Two local, piano-led instrumental albums came out recently, from Christchurch and Wellington respectively, and they serve as good examples of how different approaches can yield diverse results.
Cameron Finlay trained as a jazz drummer, an instrument he tutors in, studied composition, and has also contributed to Christchurch’s indie and hip-hop scenes. Starting in 2016 though, he’s released a trio of solo piano records, the latest of which is called Gardening.
As you might have gathered from its name, this is a botanically-themed collection. Alongside ‘Rain Falls on Glasshouse’, titles include ‘Delphinium’, and ‘Ensnared with flowers, I fall on grass’. There’s also an Italian theme running through them, and some very non-NZ architecture and shrubbery on the cover.
Those mysteries are secondary, though, to the lovely songcraft that makes up Gardening. It splits the difference between meditative repetition, and a more traditional verse/ chorus approach. Complex chords feature, and most impressively, Finlay’s personality shines through.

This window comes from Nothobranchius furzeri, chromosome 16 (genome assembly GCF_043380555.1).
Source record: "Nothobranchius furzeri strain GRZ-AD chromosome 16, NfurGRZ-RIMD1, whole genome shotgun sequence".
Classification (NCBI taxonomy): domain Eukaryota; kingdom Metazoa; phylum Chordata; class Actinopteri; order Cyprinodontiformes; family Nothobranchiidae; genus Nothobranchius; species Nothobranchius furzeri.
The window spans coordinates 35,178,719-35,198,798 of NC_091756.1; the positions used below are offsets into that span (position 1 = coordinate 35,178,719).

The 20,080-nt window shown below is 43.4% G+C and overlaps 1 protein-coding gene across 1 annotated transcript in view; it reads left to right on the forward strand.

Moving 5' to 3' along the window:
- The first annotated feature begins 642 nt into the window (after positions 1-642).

In keeping with the theme, there’s atmospheric noise throughout, as if the tracks were recorded outdoors, or near an open window.
Wellington musician Marc Chesterman, meanwhile, approaches the same instrument with markedly different results. Chesterman has a background composing for theatre and film, including multiple projects with director Florian Habicht, Woodenhead among them.
Delve into his bio though and you’ll see he’s as much a sound designer as he is a composer, and it’s this interest in sonics that comes to the fore on his recents two projects. The first, called Jean's Piano, is built around samples of his grandmother playing in Whitianga Coromandel. Its follow up, subtitled An Hour of Piano Music, takes the same concept to greater extremes, stretching out into ambient soundscapes.
Chesterman goes into detail in the liner notes about his process, saying he mapped sections of his grandmother’s playing onto a MIDI keyboard. He says “Playing the sample is like playing any instrument - different pitches, notes are layered, new chords and combinations form. Plus you control the 'envelope', meaning, how fast a sound starts and finishes.”
There’s also various amounts of processing going on, as Chesterman recontextualizes these sections into forms that take on their own meaning. The result is aurally pleasurable, as well as a touching tribute to his grandmother, whose love of playing fueled this project.
He ends the notes with a line describing that impetus, saying, “remembering your grandmother's joy at playing piano, you have fun also.”